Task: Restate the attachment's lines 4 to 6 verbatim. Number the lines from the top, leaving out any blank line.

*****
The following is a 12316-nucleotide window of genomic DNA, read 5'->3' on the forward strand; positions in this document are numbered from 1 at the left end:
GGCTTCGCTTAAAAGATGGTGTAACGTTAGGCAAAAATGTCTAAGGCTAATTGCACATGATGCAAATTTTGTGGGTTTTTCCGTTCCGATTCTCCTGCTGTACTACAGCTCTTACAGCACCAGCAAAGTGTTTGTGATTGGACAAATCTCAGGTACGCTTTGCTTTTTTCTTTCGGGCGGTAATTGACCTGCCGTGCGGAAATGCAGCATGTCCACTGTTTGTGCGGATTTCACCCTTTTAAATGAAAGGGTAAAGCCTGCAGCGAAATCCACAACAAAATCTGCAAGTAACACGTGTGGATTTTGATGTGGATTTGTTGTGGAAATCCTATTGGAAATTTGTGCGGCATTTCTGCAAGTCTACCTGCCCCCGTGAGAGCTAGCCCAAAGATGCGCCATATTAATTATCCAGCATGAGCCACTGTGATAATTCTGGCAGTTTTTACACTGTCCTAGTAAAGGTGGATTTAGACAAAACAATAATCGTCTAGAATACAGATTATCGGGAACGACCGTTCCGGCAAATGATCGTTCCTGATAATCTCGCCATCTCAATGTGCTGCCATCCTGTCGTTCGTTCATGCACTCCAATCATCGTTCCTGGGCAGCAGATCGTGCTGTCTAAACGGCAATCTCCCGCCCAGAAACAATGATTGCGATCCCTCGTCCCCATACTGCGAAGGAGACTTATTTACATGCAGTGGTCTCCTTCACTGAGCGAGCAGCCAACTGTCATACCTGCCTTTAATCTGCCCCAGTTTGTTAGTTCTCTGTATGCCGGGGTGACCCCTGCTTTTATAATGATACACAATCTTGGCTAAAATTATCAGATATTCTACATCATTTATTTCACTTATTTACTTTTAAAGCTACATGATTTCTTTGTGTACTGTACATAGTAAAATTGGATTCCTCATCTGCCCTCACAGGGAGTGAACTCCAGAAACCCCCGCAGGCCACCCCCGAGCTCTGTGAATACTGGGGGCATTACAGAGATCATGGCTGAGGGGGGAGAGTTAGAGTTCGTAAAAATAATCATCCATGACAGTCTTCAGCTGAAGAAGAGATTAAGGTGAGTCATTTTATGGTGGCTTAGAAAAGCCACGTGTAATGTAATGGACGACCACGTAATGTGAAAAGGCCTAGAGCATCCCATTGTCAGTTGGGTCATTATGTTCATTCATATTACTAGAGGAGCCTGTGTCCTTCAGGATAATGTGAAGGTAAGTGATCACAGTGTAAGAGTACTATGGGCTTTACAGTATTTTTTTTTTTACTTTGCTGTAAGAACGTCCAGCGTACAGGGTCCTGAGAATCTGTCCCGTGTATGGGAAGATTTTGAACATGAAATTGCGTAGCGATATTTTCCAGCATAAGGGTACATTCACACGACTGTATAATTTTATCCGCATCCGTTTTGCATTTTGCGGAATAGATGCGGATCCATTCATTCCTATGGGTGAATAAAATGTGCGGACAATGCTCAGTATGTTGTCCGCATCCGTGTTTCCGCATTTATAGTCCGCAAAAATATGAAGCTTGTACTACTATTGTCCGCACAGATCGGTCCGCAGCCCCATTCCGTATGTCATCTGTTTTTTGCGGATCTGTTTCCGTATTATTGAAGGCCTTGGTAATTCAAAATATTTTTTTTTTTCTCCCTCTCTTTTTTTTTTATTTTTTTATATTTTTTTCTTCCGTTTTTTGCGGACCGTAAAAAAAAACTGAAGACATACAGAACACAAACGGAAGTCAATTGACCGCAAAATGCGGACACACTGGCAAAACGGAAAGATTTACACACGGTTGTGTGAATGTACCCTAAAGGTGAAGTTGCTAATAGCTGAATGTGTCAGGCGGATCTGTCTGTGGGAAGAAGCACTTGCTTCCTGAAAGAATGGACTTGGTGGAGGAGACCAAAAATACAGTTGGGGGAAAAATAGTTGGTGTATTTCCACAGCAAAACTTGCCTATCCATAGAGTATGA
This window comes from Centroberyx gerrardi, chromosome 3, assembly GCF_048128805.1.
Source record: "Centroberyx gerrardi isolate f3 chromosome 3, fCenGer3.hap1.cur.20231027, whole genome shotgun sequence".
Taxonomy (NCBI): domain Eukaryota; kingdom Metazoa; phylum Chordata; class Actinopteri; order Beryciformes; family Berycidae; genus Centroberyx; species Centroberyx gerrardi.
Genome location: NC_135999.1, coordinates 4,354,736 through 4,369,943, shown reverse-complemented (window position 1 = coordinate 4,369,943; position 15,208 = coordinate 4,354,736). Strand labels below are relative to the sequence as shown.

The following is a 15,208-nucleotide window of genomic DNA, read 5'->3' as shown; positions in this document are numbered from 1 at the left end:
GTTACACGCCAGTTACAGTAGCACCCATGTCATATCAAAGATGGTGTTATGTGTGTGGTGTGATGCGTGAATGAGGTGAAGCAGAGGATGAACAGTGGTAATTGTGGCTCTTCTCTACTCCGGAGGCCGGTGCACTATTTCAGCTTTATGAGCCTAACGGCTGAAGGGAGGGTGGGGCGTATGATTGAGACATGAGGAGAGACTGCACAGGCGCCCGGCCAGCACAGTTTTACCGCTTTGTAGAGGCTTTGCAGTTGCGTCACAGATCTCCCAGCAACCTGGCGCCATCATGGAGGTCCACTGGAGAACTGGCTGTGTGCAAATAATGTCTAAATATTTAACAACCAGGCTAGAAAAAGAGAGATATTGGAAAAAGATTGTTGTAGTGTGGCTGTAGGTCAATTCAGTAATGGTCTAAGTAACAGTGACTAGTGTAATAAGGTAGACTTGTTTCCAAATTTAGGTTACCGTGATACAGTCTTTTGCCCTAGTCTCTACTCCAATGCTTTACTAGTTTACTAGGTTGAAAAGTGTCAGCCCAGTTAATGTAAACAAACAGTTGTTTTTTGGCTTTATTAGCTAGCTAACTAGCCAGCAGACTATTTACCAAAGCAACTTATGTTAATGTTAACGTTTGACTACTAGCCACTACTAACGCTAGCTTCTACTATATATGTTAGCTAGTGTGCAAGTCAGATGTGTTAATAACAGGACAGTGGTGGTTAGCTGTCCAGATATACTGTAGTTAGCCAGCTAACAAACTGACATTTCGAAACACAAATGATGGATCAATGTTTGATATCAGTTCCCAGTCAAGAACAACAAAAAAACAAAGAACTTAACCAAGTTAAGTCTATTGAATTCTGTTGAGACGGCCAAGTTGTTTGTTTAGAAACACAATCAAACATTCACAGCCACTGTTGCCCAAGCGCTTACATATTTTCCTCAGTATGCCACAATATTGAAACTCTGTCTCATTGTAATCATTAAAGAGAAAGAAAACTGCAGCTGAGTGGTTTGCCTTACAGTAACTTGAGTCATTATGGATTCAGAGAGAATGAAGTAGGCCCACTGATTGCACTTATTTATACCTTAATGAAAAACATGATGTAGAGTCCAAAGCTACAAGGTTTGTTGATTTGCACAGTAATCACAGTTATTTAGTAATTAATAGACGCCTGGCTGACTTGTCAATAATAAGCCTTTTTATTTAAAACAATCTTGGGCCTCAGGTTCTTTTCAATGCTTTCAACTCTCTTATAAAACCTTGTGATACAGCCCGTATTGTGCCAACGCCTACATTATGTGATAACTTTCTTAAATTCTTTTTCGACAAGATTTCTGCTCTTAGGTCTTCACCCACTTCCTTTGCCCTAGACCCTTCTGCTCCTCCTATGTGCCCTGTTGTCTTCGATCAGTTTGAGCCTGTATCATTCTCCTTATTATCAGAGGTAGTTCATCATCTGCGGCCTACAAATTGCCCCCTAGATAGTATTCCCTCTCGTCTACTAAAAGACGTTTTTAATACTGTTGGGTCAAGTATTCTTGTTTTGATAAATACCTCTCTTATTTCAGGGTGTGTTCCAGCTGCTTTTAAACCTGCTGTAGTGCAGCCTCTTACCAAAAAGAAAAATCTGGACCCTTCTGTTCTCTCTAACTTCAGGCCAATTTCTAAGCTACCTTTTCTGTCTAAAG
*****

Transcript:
Source record: "Centroberyx gerrardi isolate f3 chromosome 3, fCenGer3.hap1.cur.20231027, whole genome shotgun sequence".
Taxonomy (NCBI): domain Eukaryota; kingdom Metazoa; phylum Chordata; class Actinopteri; order Beryciformes; family Berycidae; genus Centroberyx; species Centroberyx gerrardi.
Genome location: NC_135999.1, coordinates 4,354,736 through 4,369,943, shown reverse-complemented (window position 1 = coordinate 4,369,943; position 15,208 = coordinate 4,354,736). Strand labels below are relative to the sequence as shown.